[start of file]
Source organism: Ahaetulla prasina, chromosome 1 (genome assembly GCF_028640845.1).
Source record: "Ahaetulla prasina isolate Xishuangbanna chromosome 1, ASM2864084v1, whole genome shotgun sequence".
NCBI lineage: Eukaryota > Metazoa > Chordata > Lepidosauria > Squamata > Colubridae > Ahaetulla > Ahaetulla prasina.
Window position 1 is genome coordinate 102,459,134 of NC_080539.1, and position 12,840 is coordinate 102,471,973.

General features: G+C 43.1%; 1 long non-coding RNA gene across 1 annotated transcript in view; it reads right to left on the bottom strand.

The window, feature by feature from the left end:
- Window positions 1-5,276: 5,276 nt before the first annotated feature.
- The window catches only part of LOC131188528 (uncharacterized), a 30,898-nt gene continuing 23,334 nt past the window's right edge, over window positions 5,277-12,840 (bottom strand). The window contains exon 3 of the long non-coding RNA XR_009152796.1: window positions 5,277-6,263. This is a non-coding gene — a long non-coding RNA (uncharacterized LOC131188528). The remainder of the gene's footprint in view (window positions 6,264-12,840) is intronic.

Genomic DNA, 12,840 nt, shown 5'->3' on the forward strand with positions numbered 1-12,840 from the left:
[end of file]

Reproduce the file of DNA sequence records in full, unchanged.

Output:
Source organism: Ahaetulla prasina, chromosome 1 (genome assembly GCF_028640845.1).
Source record: "Ahaetulla prasina isolate Xishuangbanna chromosome 1, ASM2864084v1, whole genome shotgun sequence".
NCBI lineage: Eukaryota > Metazoa > Chordata > Lepidosauria > Squamata > Colubridae > Ahaetulla > Ahaetulla prasina.
Window position 1 is genome coordinate 102,459,134 of NC_080539.1, and position 12,840 is coordinate 102,471,973.

General features: G+C 43.1%; 1 long non-coding RNA gene across 1 annotated transcript in view; it reads right to left on the bottom strand.

The window, feature by feature from the left end:
- Window positions 1-5,276: 5,276 nt before the first annotated feature.
- The window catches only part of LOC131188528 (uncharacterized), a 30,898-nt gene continuing 23,334 nt past the window's right edge, over window positions 5,277-12,840 (bottom strand). The window contains exon 3 of the long non-coding RNA XR_009152796.1: window positions 5,277-6,263. This is a non-coding gene — a long non-coding RNA (uncharacterized LOC131188528). The remainder of the gene's footprint in view (window positions 6,264-12,840) is intronic.

Genomic DNA, 12,840 nt, shown 5'->3' on the forward strand with positions numbered 1-12,840 from the left: